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BMA Conference Monday, 2 July, 2001, 16:04 GMT 17:04 UK
'Being beaten shouldn't be part of the job'
By BBC News Online's Caroline Ryan in Bournemouth

Being beaten unconscious brought home to Dr Robin Arnold just how dangerous his job could be.

The incident happened two years ago when the Bristol consultant psychiatrist went to a local prison to treat an inmate.

Dr Arnold told the British Medical Association's annual conference in Bournemouth: "The patient, I believe, was on amphetamines that he had obtained in the prison.

"He leapt across the desk, beat me about the head, and I was soon unconscious."

The consultation took place without any background information about the inmate, he said, and in an office, a room that was entirely inappropriate.

'Not part of the job'

Dr Arnold said he was re-telling the story to show how poor protection of medical staff was, particularly for those working in mental health.

Health Secretary Alan Milburn announced last month a policy of "zero tolerance" against people who attack NHS staff.

Violent or abusive patients could be banned from hospitals for a year under new guidelines.

A "yellow card" warning may be issued to patients who commit an act of violence, make an offensive or sexual gesture, or use threatening or abusive language.

A "red card" for a second offence could see them denied treatment if a clinician established their condition was not life-threatening.

But Dr Arnold said: "The government proposals don't address many of the problems.

"It seems to be the attitude that it's part of the job. But it should not be part of the job to be beaten unconsciousness."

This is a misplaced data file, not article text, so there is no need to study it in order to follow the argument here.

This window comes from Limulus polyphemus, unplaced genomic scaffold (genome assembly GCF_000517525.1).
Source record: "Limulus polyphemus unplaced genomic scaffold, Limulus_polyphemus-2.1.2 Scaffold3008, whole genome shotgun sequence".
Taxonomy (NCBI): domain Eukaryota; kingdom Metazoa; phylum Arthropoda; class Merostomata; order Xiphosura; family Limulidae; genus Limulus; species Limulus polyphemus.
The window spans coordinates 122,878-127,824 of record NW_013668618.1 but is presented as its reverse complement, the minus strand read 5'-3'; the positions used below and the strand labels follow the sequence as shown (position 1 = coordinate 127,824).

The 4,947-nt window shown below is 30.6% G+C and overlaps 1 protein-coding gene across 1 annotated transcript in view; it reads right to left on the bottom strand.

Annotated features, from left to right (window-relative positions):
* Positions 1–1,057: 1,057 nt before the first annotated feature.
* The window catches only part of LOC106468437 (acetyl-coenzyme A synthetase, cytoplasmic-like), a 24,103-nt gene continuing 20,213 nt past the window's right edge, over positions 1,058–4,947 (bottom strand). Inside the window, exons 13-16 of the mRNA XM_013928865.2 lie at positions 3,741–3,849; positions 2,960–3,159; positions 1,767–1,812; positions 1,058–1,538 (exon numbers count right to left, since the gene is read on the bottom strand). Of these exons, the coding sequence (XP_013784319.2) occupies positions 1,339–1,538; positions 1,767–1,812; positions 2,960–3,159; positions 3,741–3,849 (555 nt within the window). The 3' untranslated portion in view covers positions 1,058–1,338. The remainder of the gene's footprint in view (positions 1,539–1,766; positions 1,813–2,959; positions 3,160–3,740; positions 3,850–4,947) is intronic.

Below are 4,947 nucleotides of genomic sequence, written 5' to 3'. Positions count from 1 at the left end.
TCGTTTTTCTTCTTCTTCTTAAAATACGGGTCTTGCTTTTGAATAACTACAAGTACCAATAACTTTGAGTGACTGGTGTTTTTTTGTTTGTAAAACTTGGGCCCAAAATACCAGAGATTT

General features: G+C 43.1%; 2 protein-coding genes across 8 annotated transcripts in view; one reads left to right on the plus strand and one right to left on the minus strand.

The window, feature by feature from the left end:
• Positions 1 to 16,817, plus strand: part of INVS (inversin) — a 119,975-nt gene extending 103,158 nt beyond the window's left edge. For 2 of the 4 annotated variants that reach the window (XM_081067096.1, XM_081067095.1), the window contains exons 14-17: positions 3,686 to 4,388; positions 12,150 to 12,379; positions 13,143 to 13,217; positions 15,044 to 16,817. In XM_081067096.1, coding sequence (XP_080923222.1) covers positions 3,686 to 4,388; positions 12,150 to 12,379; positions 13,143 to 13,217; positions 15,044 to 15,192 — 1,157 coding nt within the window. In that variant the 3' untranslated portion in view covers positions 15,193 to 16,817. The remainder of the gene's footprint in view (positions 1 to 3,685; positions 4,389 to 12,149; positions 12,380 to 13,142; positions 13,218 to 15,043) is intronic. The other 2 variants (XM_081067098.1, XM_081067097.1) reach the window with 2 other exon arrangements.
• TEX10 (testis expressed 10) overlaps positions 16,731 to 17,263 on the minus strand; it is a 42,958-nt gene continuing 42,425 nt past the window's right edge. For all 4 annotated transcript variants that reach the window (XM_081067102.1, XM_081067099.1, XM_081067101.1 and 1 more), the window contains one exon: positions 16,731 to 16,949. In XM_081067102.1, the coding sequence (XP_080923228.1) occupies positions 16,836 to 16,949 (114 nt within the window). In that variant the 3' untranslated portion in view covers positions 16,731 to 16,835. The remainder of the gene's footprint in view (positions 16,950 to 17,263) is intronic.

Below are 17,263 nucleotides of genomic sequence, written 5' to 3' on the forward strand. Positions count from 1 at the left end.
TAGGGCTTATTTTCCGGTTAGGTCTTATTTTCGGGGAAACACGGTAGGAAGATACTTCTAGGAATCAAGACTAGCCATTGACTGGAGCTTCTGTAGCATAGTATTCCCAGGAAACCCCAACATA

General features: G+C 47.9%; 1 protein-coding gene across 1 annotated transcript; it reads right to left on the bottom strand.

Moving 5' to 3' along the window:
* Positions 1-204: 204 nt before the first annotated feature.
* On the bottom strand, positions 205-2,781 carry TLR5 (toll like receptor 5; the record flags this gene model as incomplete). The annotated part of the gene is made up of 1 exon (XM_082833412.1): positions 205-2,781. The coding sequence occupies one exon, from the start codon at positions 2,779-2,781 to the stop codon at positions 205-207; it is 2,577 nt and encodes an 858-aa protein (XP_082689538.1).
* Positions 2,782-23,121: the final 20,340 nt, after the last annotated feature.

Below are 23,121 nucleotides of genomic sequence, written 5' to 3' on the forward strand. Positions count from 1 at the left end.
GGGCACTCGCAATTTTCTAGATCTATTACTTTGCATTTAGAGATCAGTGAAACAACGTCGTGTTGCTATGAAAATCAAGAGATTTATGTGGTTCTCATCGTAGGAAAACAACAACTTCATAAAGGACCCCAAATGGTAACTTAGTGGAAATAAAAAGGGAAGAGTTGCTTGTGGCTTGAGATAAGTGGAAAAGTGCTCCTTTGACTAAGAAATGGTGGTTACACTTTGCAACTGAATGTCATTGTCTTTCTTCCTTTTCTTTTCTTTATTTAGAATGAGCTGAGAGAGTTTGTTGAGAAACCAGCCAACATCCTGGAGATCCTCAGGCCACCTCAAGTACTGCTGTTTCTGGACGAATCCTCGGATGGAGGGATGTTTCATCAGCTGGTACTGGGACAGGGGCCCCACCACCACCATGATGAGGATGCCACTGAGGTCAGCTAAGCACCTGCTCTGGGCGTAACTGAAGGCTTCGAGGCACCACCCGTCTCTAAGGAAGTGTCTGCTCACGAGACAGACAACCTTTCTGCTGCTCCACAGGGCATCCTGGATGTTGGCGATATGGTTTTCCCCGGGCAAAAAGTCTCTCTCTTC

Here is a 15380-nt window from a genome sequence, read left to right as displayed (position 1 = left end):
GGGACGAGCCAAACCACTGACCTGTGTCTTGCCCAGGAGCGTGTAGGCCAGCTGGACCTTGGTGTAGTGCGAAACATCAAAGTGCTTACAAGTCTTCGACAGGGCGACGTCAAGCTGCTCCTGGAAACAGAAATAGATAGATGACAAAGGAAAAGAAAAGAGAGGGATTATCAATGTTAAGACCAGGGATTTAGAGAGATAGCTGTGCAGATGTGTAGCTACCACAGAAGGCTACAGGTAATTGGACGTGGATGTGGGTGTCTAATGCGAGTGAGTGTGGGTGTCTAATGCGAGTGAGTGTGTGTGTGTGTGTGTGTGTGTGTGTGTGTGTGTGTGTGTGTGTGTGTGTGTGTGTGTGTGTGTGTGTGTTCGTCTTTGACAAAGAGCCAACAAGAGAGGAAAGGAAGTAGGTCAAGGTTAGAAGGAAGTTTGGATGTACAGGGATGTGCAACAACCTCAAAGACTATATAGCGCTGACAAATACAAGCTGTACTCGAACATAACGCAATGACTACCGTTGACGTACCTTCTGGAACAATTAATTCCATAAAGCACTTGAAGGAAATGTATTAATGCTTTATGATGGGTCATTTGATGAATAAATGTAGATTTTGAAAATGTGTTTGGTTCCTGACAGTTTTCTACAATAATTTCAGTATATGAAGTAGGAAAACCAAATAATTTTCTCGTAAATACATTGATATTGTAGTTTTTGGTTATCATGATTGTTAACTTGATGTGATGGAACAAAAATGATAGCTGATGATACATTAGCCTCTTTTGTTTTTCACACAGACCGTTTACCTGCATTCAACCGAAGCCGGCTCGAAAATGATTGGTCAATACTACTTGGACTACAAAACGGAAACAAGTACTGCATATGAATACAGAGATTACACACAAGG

Doctors at the conference demanded the government and the NHS do more to address the problem of increasing violence against health service staff.

London-based psychiatrist Dr Jan Wise, said he had expected to come across violent patients when he entered his profession.

Nurse 'lost an eye'


I didn't expect to work in a trust where a colleague could be held at knife point

Dr Jan Wise
But detailing violent incidents that he was aware of in his trust, he said: "I didn┐t know when a nurse went to separate patients, she was going to lose an eye.

"I didn't expect to work with people who were going to tell senior staff they knew where their cars were parked, and their number plates, and threaten them.

"I didn't expect to work in a trust where a colleague could be held at knife point."

Doctors at the conference unanimously voted in favour of more action to tackle violence against healthcare professionals.

They called for:

  • A Department of Health funded education campaign
  • Risk assessments of potentially violent situations
  • More support from trusts in bringing private prosecutions against those who have been violent in the workplace, if no legal case was pursued
  • Punitive measures for offenders
  • Assaults on hospital staff to be treated by the judicial system in the same way as assaults on the police
See also:

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